My difficulty is with the provision that 30% of shares can be set aside for key employees because the various other levelling out rules do not apply to it. It is not constrained in any way. There is no maximum in terms of the employee's other remuneration or monetary cap on the number of share options which can be given to an employee in any particular year. I am afraid the scheme will be abused. The Taoiseach, when he was Minister for Finance, abolished a similar scheme in 1992 because it was used as a means of legal tax avoidance by a relatively small number of people who gained enormously from it.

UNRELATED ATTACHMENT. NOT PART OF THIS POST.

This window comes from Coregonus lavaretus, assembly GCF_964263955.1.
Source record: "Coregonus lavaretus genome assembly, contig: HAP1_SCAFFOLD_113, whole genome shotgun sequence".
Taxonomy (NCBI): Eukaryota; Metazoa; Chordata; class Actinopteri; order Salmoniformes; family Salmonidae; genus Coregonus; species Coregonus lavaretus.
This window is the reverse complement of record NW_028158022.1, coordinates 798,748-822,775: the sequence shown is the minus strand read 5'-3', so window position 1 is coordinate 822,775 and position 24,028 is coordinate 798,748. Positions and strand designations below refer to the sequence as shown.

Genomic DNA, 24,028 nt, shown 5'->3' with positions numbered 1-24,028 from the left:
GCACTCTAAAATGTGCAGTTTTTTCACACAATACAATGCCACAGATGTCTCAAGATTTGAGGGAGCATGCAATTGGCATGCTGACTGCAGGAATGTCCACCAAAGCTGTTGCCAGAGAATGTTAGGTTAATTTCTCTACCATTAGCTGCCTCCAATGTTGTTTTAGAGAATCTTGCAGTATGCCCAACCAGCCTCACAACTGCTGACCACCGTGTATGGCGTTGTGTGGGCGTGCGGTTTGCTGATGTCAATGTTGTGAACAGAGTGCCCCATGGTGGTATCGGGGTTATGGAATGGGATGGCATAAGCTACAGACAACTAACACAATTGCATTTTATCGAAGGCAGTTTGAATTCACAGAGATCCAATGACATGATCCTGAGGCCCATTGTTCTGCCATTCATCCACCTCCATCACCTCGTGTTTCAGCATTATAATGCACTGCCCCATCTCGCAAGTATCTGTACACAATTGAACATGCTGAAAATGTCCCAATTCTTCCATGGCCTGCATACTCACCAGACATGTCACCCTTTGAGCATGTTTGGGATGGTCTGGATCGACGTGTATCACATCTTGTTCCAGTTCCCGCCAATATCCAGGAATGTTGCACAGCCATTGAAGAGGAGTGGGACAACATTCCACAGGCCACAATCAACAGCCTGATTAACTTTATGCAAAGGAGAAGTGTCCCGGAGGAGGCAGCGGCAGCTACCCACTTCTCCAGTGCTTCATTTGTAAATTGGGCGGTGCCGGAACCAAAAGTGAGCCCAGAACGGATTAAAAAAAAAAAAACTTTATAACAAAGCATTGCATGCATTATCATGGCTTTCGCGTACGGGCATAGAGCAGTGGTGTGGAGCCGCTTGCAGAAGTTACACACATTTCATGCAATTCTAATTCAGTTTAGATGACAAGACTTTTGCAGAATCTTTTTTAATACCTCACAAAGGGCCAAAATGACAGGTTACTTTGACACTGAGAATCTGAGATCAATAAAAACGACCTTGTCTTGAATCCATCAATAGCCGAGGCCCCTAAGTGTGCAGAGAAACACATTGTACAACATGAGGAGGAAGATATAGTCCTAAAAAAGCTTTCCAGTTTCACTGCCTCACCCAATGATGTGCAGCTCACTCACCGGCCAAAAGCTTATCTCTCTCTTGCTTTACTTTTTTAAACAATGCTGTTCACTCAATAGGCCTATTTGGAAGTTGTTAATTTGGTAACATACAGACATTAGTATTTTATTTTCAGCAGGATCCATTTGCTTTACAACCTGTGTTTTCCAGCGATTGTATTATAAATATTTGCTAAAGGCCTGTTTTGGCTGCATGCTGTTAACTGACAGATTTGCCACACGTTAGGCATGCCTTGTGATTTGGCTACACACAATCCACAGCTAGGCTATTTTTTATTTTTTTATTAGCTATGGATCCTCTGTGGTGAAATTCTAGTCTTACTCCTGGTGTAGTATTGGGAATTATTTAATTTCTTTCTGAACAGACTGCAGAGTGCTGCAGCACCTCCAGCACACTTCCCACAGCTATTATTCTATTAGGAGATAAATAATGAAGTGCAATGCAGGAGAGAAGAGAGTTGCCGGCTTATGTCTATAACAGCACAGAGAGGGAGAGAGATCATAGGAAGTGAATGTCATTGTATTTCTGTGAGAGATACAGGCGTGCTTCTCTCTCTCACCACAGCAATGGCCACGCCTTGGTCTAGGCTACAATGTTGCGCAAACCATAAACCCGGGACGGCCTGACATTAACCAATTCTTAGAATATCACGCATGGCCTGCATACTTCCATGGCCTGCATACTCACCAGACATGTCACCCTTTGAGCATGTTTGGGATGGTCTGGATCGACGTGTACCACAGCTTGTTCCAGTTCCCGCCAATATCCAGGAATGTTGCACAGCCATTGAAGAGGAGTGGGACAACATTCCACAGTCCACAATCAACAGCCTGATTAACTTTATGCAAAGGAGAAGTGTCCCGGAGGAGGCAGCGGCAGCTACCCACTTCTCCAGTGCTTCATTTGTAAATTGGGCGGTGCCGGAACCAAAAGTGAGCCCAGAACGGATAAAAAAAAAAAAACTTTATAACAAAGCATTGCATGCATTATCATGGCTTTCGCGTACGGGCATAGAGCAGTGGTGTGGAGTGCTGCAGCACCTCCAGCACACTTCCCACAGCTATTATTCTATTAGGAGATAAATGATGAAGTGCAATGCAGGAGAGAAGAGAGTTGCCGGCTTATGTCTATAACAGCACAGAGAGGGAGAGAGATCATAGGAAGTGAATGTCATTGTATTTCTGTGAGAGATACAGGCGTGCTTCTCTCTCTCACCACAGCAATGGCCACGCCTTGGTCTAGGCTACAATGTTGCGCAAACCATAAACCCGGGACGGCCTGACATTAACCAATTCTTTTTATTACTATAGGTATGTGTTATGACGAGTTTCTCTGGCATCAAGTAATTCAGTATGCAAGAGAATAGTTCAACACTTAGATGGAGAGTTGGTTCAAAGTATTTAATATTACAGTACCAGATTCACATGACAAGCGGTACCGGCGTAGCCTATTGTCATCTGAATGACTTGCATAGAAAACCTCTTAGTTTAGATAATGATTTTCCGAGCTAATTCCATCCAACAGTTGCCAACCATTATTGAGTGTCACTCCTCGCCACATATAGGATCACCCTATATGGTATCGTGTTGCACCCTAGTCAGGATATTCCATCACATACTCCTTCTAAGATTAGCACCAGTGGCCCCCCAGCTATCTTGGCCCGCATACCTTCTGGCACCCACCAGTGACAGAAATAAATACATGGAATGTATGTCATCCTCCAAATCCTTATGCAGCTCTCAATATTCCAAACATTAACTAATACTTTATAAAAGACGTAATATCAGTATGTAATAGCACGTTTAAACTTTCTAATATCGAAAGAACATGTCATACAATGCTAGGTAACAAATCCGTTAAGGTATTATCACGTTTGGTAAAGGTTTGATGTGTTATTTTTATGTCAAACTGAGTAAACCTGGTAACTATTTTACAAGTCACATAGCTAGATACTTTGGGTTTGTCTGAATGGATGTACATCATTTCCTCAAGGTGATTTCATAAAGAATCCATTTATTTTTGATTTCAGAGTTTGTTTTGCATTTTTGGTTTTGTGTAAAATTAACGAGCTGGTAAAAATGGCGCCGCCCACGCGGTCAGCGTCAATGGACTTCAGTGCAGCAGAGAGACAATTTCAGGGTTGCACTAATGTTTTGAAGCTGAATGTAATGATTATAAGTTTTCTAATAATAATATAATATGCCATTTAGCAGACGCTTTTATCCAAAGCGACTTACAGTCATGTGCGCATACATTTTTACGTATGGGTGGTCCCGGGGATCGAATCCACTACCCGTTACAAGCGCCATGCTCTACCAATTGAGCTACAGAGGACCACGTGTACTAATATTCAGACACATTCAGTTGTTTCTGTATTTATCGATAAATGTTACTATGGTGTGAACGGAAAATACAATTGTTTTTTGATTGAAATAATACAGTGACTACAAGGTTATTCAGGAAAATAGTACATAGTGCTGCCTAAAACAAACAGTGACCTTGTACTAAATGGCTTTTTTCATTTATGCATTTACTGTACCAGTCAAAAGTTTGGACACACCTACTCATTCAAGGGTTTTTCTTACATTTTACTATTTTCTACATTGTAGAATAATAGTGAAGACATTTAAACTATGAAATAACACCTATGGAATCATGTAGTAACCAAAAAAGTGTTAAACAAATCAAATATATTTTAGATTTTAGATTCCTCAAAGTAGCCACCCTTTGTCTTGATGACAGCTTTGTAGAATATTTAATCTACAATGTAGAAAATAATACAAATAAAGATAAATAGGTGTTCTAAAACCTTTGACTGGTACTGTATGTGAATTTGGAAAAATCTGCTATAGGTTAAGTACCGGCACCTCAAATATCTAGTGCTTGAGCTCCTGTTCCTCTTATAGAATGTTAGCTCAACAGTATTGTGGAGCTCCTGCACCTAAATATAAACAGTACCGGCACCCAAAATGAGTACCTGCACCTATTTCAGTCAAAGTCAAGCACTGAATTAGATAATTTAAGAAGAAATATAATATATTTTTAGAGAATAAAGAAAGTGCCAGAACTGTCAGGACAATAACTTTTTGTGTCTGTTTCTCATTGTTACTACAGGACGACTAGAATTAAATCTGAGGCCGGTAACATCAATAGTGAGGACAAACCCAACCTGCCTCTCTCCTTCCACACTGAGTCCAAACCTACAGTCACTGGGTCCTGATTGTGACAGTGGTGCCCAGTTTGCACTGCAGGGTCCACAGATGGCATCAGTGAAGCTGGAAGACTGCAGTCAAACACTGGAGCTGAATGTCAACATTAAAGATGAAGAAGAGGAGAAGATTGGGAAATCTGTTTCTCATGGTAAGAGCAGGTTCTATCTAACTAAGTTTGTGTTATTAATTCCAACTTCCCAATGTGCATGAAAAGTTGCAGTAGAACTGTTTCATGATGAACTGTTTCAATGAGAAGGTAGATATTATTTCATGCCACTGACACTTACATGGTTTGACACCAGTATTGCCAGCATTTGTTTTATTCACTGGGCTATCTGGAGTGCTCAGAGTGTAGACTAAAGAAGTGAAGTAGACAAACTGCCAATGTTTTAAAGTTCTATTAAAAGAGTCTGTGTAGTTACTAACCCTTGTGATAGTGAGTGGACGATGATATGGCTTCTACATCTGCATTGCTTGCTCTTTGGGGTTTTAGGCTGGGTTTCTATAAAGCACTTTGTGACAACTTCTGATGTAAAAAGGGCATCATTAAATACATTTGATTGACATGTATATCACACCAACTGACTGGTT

My concern is that the scheme will be used and abused by a small number of well paid workers to avoid paying tax. I am also concerned that it will be used by employers as a means of side-stepping the Minister's abolition of the cap on employers' PRSI. Unfortunately, I cannot support the Minister's amendment for those reasons. It is entirely predictable that the scheme will be abused by people who are already extremely well paid. We should not consciously create a loophole to that effect. The Minister was open to these arguments on Committee Stage but was more persuaded that he should give the scheme a go. He is wrong to do so but if he is minded to go ahead he should still consider the possibility of reducing the percentage of shares that could be made available, capping it by reference to an overall monetary amount, say £10,000 or £15,000, in any given year or capping it by reference to an employee's remuneration.